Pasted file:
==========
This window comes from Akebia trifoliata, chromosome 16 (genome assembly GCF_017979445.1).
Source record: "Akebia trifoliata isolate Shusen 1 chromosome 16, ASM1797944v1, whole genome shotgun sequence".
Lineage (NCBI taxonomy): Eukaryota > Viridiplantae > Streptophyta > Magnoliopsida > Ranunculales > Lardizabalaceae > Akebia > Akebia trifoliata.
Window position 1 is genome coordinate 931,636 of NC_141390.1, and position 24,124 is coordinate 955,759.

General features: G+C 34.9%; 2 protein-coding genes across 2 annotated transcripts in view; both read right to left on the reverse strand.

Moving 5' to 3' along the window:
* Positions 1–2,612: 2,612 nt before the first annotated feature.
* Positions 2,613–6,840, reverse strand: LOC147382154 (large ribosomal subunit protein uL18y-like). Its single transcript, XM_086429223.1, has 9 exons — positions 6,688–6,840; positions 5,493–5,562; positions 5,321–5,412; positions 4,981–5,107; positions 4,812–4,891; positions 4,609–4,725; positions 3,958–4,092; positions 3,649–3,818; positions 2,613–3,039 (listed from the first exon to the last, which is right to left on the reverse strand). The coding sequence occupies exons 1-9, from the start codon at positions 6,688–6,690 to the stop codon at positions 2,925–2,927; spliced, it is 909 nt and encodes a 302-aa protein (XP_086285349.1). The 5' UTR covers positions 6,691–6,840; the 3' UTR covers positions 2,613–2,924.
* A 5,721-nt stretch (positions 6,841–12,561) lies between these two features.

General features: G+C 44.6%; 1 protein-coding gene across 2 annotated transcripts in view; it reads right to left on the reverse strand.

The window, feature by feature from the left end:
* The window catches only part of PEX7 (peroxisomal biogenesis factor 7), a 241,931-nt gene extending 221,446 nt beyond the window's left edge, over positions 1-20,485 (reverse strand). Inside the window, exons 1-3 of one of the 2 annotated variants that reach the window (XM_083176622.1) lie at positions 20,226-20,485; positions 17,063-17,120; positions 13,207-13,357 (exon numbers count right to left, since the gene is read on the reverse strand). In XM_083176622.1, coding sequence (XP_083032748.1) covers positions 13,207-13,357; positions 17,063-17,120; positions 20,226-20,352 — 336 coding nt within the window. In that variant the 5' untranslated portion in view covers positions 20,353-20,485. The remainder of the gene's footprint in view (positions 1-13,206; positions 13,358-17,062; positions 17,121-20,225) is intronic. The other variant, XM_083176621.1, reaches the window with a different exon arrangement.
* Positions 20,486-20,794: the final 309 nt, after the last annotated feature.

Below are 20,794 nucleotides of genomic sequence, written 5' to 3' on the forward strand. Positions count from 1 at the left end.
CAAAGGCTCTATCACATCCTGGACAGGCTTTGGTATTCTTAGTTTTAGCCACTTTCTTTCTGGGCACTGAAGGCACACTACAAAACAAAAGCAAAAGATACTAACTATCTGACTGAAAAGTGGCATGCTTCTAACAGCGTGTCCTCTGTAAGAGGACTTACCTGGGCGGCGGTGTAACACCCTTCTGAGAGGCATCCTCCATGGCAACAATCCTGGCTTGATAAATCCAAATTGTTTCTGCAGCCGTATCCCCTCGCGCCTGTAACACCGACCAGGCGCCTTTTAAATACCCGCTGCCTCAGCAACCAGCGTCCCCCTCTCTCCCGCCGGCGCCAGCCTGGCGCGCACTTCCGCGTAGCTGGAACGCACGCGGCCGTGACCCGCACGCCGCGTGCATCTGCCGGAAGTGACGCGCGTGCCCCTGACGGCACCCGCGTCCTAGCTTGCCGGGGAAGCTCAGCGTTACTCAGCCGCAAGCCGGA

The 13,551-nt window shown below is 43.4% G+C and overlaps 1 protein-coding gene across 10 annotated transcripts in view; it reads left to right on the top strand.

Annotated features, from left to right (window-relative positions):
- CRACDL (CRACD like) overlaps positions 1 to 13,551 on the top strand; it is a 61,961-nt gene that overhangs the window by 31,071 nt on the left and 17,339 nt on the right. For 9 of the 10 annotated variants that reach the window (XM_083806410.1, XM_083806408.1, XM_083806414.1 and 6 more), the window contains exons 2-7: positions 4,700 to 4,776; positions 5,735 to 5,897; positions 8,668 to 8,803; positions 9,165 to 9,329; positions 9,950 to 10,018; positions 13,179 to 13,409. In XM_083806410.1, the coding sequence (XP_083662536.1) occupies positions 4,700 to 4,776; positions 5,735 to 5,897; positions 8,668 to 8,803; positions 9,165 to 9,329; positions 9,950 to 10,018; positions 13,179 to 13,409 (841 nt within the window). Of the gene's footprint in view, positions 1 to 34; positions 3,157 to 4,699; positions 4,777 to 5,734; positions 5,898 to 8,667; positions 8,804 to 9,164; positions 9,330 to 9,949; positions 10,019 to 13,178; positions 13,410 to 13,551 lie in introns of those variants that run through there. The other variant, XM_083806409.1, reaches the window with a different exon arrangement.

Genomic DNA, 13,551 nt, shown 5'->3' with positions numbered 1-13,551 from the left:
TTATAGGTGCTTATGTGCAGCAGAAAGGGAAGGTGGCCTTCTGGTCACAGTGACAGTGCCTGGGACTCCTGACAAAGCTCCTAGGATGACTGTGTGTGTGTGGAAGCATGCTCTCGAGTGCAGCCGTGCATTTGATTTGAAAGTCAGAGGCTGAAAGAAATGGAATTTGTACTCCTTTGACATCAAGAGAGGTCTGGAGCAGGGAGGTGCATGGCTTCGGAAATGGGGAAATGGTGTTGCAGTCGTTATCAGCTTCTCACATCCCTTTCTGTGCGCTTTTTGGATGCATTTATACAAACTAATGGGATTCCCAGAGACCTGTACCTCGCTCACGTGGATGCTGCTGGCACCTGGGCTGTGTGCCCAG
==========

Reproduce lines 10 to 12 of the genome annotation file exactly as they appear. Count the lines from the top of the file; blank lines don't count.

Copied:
General features: G+C 44.6%; 1 protein-coding gene across 2 annotated transcripts in view; it reads right to left on the reverse strand.

The window, feature by feature from the left end:
* The window catches only part of PEX7 (peroxisomal biogenesis factor 7), a 241,931-nt gene extending 221,446 nt beyond the window's left edge, over positions 1-20,485 (reverse strand). Inside the window, exons 1-3 of one of the 2 annotated variants that reach the window (XM_083176622.1) lie at positions 20,226-20,485; positions 17,063-17,120; positions 13,207-13,357 (exon numbers count right to left, since the gene is read on the reverse strand). In XM_083176622.1, coding sequence (XP_083032748.1) covers positions 13,207-13,357; positions 17,063-17,120; positions 20,226-20,352 — 336 coding nt within the window. In that variant the 5' untranslated portion in view covers positions 20,353-20,485. The remainder of the gene's footprint in view (positions 1-13,206; positions 13,358-17,062; positions 17,121-20,225) is intronic. The other variant, XM_083176621.1, reaches the window with a different exon arrangement.